Some find rents ‘out of reach’
When we talk about how to keep young people in Greater Des Moines and induce more of them to move here, the emphasis is always on entertainment and culture. But there’s at least one other essential factor to consider: affordable housing.
The 2004 “Out of Reach” report from the National Low Income Housing Coalition suggests that rental rates all over America are a challenge for young workers who aren’t on the corporate fast track. The good news is that Iowa ranks 12th best on the affordability list for two-bedroom apartments.
But that’s just good news, not great news.
According to the report, which is based on U.S. Department of Housing and Urban Development statistics, a worker in the Des Moines area must earn $12.63 per hour to afford a two-bedroom apartment priced at the fair market rate. (The numbers assume that renters should spend no more than 30 percent of their income on rent and utilities.)
In the country as a whole, the median hourly wage is about $14. One-quarter of U.S. workers are paid less than $10 an hour, the report said.
Anyone earning at or above the estimated median annual income for renters here — $32,363 — is in good shape. However, the report contends that we have several thousand residents who earn less than half the median figure and are unable to afford rent.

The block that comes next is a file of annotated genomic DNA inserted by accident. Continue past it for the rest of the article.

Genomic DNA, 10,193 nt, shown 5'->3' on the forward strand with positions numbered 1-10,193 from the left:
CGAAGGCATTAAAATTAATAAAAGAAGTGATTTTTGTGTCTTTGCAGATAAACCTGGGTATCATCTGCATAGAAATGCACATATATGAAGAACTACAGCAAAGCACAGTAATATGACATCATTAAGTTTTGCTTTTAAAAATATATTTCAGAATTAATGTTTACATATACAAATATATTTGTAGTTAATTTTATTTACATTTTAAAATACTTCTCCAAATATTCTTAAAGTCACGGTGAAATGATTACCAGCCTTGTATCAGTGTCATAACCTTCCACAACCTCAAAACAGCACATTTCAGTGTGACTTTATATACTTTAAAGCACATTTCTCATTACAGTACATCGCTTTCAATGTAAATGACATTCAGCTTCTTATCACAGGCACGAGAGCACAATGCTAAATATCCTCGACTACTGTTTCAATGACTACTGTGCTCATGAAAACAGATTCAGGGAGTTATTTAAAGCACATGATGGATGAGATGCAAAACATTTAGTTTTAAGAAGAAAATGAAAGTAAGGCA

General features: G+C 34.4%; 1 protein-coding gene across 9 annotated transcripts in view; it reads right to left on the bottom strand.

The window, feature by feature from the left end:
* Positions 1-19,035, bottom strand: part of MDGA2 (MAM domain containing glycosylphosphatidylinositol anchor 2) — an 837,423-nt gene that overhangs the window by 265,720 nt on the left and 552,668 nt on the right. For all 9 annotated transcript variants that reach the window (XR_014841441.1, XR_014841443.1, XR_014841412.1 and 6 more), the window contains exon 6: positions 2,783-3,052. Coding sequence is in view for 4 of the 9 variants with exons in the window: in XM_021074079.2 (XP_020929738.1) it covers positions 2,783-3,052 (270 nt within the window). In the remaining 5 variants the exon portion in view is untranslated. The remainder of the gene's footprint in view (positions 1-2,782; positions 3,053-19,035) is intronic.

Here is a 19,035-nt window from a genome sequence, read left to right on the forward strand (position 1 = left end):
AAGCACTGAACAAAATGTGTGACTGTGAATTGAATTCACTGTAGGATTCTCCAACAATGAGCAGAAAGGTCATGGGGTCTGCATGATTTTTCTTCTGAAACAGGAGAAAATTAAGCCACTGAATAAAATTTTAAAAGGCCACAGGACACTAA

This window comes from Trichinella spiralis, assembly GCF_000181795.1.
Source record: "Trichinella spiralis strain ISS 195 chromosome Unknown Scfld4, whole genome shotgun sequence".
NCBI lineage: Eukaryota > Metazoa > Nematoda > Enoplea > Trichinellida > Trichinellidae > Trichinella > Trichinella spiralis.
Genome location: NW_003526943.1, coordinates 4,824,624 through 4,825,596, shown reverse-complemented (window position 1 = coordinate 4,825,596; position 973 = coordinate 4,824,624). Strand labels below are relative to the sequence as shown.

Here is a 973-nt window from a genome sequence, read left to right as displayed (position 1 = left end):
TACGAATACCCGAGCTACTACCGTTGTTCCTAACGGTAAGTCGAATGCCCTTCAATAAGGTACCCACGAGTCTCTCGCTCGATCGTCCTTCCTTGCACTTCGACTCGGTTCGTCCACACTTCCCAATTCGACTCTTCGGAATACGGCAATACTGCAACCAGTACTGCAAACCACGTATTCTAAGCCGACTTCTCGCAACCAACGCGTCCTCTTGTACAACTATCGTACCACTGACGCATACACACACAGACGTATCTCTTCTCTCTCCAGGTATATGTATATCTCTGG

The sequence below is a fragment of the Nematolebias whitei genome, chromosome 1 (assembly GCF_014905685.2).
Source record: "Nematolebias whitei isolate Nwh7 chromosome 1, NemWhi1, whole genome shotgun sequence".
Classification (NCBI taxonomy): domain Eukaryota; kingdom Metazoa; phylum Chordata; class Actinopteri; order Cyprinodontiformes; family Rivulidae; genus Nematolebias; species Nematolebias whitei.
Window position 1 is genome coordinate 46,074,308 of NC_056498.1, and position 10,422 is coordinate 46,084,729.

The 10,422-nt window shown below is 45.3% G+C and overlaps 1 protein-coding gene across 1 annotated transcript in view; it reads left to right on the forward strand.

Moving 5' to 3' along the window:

Down at the bottom end of the pay spectrum, the situation is particularly dire. A worker who earns the minimum wage of $5.15 per hour can afford to pay a monthly rent of $268. The fair market rent of a one-bedroom apartment in Des Moines is $539.
Even at higher income levels, it’s getting tougher for the working class to make ends meet. The report quoted federal Bureau of Labor Statistics data that showed hourly wages rose about 2.6 percent over the past year. Meanwhile, the Consumer Price Index recorded a 2.9 percent increase in rents.
Employers should keep this subject in mind as they establish starting wages and determine raises. If you want employees who will stick around and be able to focus on the job, you can’t have them worried about how they’re going to pay for their most basic needs.
By the way, Alaska, California, Connecticut, Delaware, the District of Columbia, Hawaii, Massachusetts, Oregon, Rhode Island, Vermont and Washington have enacted laws that establish a minimum wage exceeding the federal figure. Maybe it’s time for Iowans to have a serious discussion about doing the same.